It is understood that the Care Quality Commission carried out a surprise visit to Colchester General Hospital on 12 November. This revealed not only concerns about the large number of patients arriving at the hospital through the Accident and Emergency Department but also a major incident involving inappropriate restraint, resuscitation and sedation of elderly people.
It has been reported at the weekend (Saturday 22 November) that this major incident, the details of which are still not yet clear, is set to continue and that the Hospital will carry out a review in the afternoon of Monday 24 November.
When the major incident was first announced the Hospital put up notices urging the public to attend A&E at Colchester General Hospital only if their condition was serious and life-threatening. It seems that the public heeded this message and the number of people going straight to A&E dropped from 240 people per day to about 125 per day during the last week. It was reported however that the walk-in centre had seen a marked increase in the number of people coming through the doors.
Julian Wilson, Head of the Clinical Negligence team at Colchester solicitors Thompson Smith and Puxon says ‘ It is shocking and disappointing to hear of these problems at Colchester General Hospital particularly after having been put into Special Measures earlier this year. However it does seem that the problems with A&E are likely to be reproduced elsewhere in the country as it would appear that there has been inadequate provision of staff to these departments. In other words it starts with a management issue which can then turn into a clinical problems as staff are put under pressure and are overworked.’
Indeed, on Friday 21 November it was reported that the problems seen in the A&E department in Colchester were happening elsewhere in the country. The Government sets a quarterly target for hospitals to see 95% of emergency cases within four hours. Last week A&E departments in England saw only 92.9% of patients within four hours and A&E waiting times have failed to meet the target since the end of September. The percentage is now at it’s lowest level since April 2013.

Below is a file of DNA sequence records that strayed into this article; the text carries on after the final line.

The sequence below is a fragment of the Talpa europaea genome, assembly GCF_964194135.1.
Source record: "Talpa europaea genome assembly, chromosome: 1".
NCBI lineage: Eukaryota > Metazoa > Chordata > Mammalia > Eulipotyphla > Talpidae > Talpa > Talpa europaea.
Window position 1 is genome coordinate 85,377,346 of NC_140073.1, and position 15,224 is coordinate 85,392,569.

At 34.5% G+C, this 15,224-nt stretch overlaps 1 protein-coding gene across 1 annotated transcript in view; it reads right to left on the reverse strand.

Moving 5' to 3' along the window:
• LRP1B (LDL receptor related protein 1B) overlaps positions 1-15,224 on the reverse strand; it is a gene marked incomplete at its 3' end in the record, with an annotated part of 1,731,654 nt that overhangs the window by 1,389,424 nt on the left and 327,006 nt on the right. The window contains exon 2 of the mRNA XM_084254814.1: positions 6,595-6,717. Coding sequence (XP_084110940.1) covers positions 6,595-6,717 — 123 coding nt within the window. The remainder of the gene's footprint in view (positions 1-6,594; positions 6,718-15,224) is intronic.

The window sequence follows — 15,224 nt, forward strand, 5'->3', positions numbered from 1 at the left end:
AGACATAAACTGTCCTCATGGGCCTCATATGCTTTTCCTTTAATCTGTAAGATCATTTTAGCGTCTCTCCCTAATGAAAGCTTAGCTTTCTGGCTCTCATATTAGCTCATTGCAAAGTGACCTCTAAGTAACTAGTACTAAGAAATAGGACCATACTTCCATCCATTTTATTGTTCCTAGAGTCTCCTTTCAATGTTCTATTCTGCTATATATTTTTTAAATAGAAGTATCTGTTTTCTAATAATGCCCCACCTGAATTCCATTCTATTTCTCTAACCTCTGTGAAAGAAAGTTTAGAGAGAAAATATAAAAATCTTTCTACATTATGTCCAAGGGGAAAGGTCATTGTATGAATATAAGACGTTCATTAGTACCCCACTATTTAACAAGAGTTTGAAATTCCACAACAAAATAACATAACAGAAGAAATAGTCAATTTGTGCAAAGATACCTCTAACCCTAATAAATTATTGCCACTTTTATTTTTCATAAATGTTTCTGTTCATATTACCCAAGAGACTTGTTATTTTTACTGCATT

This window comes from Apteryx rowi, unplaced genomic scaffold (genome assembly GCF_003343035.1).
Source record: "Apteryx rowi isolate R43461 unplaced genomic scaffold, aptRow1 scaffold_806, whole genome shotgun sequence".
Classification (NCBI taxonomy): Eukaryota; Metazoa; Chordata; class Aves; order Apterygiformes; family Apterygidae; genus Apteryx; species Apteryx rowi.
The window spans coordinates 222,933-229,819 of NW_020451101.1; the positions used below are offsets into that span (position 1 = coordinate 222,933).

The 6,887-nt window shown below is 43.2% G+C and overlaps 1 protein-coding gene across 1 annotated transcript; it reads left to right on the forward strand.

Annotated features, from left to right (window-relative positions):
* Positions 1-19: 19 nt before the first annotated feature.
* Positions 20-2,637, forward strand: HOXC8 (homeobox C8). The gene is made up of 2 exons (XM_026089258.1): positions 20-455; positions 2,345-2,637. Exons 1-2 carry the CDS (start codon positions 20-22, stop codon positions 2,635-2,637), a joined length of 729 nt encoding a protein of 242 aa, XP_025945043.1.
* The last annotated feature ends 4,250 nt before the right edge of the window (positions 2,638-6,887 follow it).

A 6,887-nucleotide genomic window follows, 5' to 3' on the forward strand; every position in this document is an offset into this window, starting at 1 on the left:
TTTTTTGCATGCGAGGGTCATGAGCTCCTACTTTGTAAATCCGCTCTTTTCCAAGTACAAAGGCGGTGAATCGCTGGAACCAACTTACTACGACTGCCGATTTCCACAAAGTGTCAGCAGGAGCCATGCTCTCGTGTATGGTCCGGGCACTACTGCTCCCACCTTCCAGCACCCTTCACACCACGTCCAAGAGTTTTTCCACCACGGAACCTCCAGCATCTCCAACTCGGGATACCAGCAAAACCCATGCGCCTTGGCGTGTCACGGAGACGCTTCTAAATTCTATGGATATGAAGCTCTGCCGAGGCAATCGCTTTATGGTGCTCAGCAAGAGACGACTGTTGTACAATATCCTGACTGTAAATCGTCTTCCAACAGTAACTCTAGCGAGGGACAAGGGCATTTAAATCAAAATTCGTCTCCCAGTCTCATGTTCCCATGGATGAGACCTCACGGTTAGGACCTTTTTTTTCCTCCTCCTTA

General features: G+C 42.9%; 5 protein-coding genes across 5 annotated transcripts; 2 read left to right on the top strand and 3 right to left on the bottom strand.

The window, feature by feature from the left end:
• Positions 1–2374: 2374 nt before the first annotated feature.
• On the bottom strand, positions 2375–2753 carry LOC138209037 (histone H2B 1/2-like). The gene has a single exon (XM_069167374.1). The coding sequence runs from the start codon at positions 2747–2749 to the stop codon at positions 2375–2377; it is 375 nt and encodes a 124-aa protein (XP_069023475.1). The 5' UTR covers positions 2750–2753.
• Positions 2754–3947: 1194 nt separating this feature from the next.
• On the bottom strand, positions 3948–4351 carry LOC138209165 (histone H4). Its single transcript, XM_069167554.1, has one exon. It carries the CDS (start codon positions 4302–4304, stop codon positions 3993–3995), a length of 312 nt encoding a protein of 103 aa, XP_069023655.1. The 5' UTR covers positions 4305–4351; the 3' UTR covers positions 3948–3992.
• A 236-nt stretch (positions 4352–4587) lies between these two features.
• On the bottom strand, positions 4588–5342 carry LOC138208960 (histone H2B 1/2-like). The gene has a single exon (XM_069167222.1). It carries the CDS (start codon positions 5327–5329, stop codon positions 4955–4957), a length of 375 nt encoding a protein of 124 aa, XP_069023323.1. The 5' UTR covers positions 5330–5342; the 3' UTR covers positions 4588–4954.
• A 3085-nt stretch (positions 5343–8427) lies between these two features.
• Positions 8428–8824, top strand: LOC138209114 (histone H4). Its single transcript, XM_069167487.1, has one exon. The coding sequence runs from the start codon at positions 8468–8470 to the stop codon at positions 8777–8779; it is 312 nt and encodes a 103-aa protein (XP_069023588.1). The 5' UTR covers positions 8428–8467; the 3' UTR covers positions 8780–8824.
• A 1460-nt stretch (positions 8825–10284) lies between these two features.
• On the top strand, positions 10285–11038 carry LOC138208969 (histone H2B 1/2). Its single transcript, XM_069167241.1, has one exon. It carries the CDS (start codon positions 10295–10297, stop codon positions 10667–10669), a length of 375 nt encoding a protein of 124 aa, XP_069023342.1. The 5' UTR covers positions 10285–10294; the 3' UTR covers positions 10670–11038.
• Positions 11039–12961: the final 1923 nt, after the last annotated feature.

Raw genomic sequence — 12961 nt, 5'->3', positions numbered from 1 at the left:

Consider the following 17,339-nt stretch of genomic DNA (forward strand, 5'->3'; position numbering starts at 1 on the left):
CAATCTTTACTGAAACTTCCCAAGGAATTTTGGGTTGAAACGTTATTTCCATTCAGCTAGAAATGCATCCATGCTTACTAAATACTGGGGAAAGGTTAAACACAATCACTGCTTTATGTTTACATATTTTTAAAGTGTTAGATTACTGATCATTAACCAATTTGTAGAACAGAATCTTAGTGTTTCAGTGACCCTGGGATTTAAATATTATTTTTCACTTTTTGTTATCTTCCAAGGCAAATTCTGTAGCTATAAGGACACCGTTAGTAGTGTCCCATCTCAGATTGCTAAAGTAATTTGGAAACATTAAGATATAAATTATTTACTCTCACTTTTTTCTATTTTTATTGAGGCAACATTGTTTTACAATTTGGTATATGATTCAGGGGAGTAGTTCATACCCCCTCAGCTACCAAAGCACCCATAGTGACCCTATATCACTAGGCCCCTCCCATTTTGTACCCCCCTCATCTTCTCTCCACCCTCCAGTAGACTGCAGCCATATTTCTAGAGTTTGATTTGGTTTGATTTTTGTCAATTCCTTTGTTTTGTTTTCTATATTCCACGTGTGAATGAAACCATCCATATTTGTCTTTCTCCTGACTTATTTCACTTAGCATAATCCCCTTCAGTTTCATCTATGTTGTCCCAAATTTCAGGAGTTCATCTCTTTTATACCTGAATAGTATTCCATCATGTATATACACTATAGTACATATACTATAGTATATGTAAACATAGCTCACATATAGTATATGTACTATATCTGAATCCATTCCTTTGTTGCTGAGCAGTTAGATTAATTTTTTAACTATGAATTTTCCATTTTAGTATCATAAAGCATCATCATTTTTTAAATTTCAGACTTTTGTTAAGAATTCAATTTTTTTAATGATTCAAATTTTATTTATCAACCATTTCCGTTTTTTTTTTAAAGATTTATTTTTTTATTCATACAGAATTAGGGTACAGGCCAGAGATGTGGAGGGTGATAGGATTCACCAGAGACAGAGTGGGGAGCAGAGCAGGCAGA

Unfortunately it does not seem likely that the figures will improve during the coming week as NHS workers, including nurses, midwives and ambulance staff, are staging four-hour strikes today, Monday 24 November, in England and Northern Ireland as part of a pay dispute.
The strike will be followed by up to six days of work-to-rule. Measures will include members claiming pay for extra hours or refusing to work overtime and staff will take all breaks to which they are entitled.
Unfortunately when resources are stretched, as they are at the moment, things can and do go wrong.
Julian added “problems arise when time is short and decisions need to be made quickly. Often it involves fast deteriorating conditions which need to be investigated.”
Julian, an accredited Clinical Negligence solicitor with 25 years experience will be appearing on Dream 100’s Ask the Expert feature this coming Wednesday 26 November. He and his colleague, Steve Webb, an accredited personal Injury solicitor also with 25 years experience will be chatting with Murf about Hospital Accident and Emergency departments and some of the problems that can occur when resources are stretched.